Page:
Cheryl E. Fitzgerald (synapsomatic) wrote,
Cheryl E. Fitzgerald

Corvid Minds

A lovely follow-up to my previous post: demonstration of the cognitive problem solving capabilities of a New Caledonian crow. Like us, this species adopted and then evolved for tool use. While other species of corvids might be able to figure out how to use a tool, New Caledonian crows have so regularly fashioned and used their own tools for so long, that their bodies evolved adaptive traits for this kind of tool use. Compared to what you find in other corvids of similar size, the bottom half of the beak is larger and sturdier, with I think a little more muscle attached, and it has a slight curve upwards, again compared to what you find in other corvids, making the shape of the beak straighter, so that they have much greater control and precision and strength of grip on the tool. Furthermore, the eyes are actually a little higher up on the head so that they can easily see straight ahead and over their beak to see what they're doing with the tool.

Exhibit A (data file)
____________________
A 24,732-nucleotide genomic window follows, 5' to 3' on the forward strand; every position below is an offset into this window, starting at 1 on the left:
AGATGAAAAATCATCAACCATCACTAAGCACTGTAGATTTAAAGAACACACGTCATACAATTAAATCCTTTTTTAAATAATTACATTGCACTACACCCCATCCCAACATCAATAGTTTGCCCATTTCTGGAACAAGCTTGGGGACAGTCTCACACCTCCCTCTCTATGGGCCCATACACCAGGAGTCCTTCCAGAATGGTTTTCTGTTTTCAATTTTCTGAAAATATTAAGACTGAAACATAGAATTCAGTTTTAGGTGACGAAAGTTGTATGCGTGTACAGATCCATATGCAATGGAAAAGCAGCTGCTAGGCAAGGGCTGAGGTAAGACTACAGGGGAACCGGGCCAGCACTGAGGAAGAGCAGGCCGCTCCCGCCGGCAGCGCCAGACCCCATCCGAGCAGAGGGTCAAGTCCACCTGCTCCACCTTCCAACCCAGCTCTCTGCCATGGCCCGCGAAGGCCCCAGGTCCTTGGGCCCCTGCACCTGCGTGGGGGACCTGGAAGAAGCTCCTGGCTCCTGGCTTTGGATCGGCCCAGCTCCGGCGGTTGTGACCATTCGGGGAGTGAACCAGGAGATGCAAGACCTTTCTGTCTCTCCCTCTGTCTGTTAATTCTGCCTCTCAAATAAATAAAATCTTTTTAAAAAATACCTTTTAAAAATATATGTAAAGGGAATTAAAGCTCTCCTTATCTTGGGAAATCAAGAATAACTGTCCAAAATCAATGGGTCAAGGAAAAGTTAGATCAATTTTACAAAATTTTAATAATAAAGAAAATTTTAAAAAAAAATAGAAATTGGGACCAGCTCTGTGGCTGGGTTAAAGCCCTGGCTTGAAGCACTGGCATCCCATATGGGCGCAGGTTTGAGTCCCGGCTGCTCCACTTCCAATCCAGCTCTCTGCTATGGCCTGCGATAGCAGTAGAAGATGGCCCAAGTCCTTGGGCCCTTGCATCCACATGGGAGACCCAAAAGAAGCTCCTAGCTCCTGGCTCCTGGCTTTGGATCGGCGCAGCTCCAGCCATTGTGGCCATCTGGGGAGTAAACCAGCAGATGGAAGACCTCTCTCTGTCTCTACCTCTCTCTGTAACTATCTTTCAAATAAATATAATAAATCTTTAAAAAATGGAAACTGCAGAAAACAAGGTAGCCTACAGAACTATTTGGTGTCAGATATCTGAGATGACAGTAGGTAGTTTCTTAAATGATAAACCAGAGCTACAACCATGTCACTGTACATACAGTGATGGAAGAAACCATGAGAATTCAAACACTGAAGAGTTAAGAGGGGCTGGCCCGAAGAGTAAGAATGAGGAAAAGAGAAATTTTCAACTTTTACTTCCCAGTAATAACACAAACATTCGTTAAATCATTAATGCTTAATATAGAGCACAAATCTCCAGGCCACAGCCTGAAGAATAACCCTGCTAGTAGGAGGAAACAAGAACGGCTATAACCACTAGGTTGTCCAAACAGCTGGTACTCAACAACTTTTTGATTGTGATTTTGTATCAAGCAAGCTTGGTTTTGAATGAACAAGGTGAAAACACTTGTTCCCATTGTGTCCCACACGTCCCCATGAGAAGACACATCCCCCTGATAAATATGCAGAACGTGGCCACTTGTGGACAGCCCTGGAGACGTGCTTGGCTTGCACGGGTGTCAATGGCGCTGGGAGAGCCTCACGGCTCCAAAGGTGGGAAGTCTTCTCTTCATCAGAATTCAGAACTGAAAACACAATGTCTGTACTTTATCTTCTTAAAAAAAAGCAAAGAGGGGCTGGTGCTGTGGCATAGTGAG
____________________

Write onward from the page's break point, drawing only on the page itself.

(I do wish I could have a pet crow or raven! It would be quite the challenge to have such an intelligent and clever animal around, which is certainly one reason why I'm sure I'd love it. (I kind of love that guy in those videos. He's not for everyone, but his sense of humor is one I appreciate. And there's just something I find a bit endearing about him.))
Tags: animal minds, evolution
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